United Kingdom

Vicar will replace religious carvings at her 1120 Yorkshire church with BAME and feminist icons

A vicar is set to replace badly eroded religious carvings at her Yorkshire church with scenes depicting BAME and feminist icons. 

St Mary's Church, a centuries-old parish in Beverley, East Riding of Yorkshire, has been given the green light to introduce figures including the Queen, Marie Curie and nursing pioneer Mary Seacole in place of some of its ancient carvings.   

The 16th century carvings at the Grade 1 listed church, which dates back to 1120, have become so badly eroded over the years it is impossible to see what they are meant to depict.   

Now the go-ahead has been given by the Church of England's Consistory Court for some of the artefacts to be replaced with new carvings with a BAME and achievements of women theme.

The plan for which the vicar, Reverend Rebecca Lumley, and two of her church wardens sought approval was given the go-ahead by Chancellor of the local diocese, Canon Peter Collier QC, in his role as a judge of the Consistory Court.

Reverend Rebecca Lumley, vicar at St Mary's Church, sought approval from the Church of England's Consistory Court for the new carvings

He said: 'I am entirely satisfied that the petitioners have made out the case for their proposal'.

In their application for consent the Reverend Lumley and the church wardens said: 'The contribution of women to humanity isn't always properly recognised in the telling of history, and throughout history women's voices have been silenced.

'We take seriously the Church's role in battling inequality and injustice. And so we hope that this project will help highlight the remarkable achievements of these women, and provide hope and inspiration for future generations.

The plan is for the replacement carvings to include images of: the Queen; Crimean War nursing pioneer Mary Seacole, who in 2004 was voted 'the greatest black Briton'; Marie Curie; airship designer Hilda Lyon; pioneering aviator Amy Johnson; astronaut Helen Sharman; and women's rights advocate Mary Wollstonecraft.

The carvings are at the Grade 1 listed St Mary's Church, in Beverley, East Riding of Yorkshire, which dates back to 1120 and has been described one of 'the most beautiful parish churches'

 Mary Seacole (pictured left), was born in Jamaica in 1805 and saved lives during the Crimean War, 1853 to 1856. Marie Curie (right), a Polish-born French chemist and physicist, was the first to use the term radioactivity, and discovered two elements, polonium and radium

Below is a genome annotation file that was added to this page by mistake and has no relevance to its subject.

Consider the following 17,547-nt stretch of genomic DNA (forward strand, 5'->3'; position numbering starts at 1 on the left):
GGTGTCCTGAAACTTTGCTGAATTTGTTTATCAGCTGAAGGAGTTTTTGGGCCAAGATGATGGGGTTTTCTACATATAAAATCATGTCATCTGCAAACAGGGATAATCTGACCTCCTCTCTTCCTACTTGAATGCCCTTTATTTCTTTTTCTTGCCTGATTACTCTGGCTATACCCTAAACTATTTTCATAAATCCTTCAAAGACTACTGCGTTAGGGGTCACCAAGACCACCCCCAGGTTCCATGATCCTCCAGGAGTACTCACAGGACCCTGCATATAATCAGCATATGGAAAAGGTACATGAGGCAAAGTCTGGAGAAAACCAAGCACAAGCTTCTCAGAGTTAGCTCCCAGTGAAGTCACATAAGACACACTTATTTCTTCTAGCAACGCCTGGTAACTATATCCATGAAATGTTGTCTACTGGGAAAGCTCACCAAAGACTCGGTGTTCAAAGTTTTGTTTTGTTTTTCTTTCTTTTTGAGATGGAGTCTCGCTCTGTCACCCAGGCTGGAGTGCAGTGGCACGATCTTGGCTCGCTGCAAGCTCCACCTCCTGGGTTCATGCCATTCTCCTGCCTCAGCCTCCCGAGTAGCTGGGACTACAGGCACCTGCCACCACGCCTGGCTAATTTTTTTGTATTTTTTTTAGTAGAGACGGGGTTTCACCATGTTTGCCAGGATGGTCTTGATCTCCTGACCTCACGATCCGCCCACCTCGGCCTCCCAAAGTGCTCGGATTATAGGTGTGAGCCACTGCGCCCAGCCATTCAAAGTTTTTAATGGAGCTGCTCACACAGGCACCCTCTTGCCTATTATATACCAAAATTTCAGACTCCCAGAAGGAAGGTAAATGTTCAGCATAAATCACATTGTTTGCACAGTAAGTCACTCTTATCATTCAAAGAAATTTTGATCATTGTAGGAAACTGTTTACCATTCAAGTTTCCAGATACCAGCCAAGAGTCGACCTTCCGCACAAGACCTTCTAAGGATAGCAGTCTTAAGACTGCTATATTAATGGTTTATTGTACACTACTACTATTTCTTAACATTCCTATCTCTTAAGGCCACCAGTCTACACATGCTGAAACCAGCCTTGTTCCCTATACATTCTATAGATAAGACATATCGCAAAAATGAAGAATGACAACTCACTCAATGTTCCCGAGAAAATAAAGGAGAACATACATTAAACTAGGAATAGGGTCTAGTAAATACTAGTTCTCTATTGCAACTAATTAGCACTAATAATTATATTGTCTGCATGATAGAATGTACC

Giving his consent Chancellor Collier said the erosion of the existing carvings was so bad it was impossible to tell what they were meant to be or whether there was any theme to them.

He said each of the women whose names had been put forward had 'played a significant role in relation to the advancement of science or human knowledge' adding that in the case of the Queen the world wide impact of her reign was beyond question.

'In my judgment it is entirely appropriate to celebrate these lives for their human achievement,' he said. 

Some of the carvings currently being restored at the church, described as 'one of the most beautiful parish churches in England', were installed in 1520 when the main part of the church was rebuilt. 

In 2020, as part of the restoration of church, 14 new carvings of characters from The Chronicles of Narnia by CS Lewis were made and installed at St Mary’s, after being blessed by the Bishop of Hull.

The church has also been given the green light to include a depiction of Britain's Queen Elizabeth in the carvings. Pictured: The Queen sits in the House of Lord's Chamber during the State Opening of Parliament in London, May 11, 2021

The announcement comes just days after the Church of England published new guidance following the Black Lives Matter movement, which urges churches and cathedrals to consider the history of their buildings and the physical artefacts and how it could impact their congregations' worship.  

For some churches this means removing artefacts with links to slavery and colonialism. 

Churches that have already taken action include St Margaret's church in Rottingdean, Sussex, which has removed two 'deeply offensive' grave headstones which contained racial slurs. 

St Peter's Church in Dorchester has also covered a plaque commemorating a plantation owner. 

And dedications to slave trader Edward Colston were removed from Bristol Cathedral last year.  

In June 2020, the Church of England established an anti-racism task force which carried out a review of the action it had taken to address its own role in the slave trade.  

Speaking on the issue last year the Archbishop of Canterbury, Justin Welby, said that justice is crucial to forgiveness as he stressed a need to learn from the past so that it is not repeated in the future. 

His comments came as monuments of controversial figures came under the microscope amid the wave of protests and growing tensions about Britain's colonial past, sparked by global outcry following the death of George Floyd in the US.

Floyd was killed when white police officer Derek Chauvin pressed his knee into his neck for eight minutes and 46 seconds despite his desperate pleas that he 'can't breathe'. He passed out and later died in Minneapolis on May 25.

His death is seen as a symbol of systemic police brutality against African-Americans sparking outrage and largely-peaceful protests first across the US before quickly spreading worldwide.   

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